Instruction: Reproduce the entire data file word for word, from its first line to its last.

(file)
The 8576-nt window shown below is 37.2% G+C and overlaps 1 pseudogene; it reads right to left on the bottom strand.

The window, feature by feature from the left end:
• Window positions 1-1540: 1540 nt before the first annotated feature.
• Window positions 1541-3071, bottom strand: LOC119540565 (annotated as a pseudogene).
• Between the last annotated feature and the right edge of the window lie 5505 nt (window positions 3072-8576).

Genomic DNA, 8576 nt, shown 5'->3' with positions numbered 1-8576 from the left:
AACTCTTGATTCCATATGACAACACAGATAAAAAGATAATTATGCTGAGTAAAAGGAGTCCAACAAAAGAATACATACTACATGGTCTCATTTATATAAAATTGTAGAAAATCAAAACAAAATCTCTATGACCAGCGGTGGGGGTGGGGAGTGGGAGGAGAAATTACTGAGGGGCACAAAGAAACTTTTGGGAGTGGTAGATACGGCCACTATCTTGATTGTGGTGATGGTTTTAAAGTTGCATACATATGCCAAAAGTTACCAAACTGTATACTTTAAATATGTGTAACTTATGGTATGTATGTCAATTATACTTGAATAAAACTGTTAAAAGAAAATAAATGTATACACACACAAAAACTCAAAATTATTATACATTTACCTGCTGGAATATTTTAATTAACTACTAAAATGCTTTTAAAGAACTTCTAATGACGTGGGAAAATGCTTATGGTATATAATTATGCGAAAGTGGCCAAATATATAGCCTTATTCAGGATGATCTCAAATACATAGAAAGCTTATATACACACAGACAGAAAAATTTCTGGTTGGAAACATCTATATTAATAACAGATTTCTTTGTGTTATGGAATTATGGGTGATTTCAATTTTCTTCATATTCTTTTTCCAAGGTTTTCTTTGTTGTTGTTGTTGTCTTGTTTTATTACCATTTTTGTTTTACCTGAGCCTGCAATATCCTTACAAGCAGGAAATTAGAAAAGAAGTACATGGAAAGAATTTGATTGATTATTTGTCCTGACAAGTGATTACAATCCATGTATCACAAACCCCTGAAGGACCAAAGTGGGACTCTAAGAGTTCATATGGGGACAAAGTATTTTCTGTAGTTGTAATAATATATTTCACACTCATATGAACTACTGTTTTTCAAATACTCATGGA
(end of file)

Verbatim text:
The 8576-nt window shown below is 37.2% G+C and overlaps 1 pseudogene; it reads right to left on the bottom strand.

The window, feature by feature from the left end:
• Window positions 1-1540: 1540 nt before the first annotated feature.
• Window positions 1541-3071, bottom strand: LOC119540565 (annotated as a pseudogene).
• Between the last annotated feature and the right edge of the window lie 5505 nt (window positions 3072-8576).

Genomic DNA, 8576 nt, shown 5'->3' with positions numbered 1-8576 from the left:
AACTCTTGATTCCATATGACAACACAGATAAAAAGATAATTATGCTGAGTAAAAGGAGTCCAACAAAAGAATACATACTACATGGTCTCATTTATATAAAATTGTAGAAAATCAAAACAAAATCTCTATGACCAGCGGTGGGGGTGGGGAGTGGGAGGAGAAATTACTGAGGGGCACAAAGAAACTTTTGGGAGTGGTAGATACGGCCACTATCTTGATTGTGGTGATGGTTTTAAAGTTGCATACATATGCCAAAAGTTACCAAACTGTATACTTTAAATATGTGTAACTTATGGTATGTATGTCAATTATACTTGAATAAAACTGTTAAAAGAAAATAAATGTATACACACACAAAAACTCAAAATTATTATACATTTACCTGCTGGAATATTTTAATTAACTACTAAAATGCTTTTAAAGAACTTCTAATGACGTGGGAAAATGCTTATGGTATATAATTATGCGAAAGTGGCCAAATATATAGCCTTATTCAGGATGATCTCAAATACATAGAAAGCTTATATACACACAGACAGAAAAATTTCTGGTTGGAAACATCTATATTAATAACAGATTTCTTTGTGTTATGGAATTATGGGTGATTTCAATTTTCTTCATATTCTTTTTCCAAGGTTTTCTTTGTTGTTGTTGTTGTCTTGTTTTATTACCATTTTTGTTTTACCTGAGCCTGCAATATCCTTACAAGCAGGAAATTAGAAAAGAAGTACATGGAAAGAATTTGATTGATTATTTGTCCTGACAAGTGATTACAATCCATGTATCACAAACCCCTGAAGGACCAAAGTGGGACTCTAAGAGTTCATATGGGGACAAAGTATTTTCTGTAGTTGTAATAATATATTTCACACTCATATGAACTACTGTTTTTCAAATACTCATGGA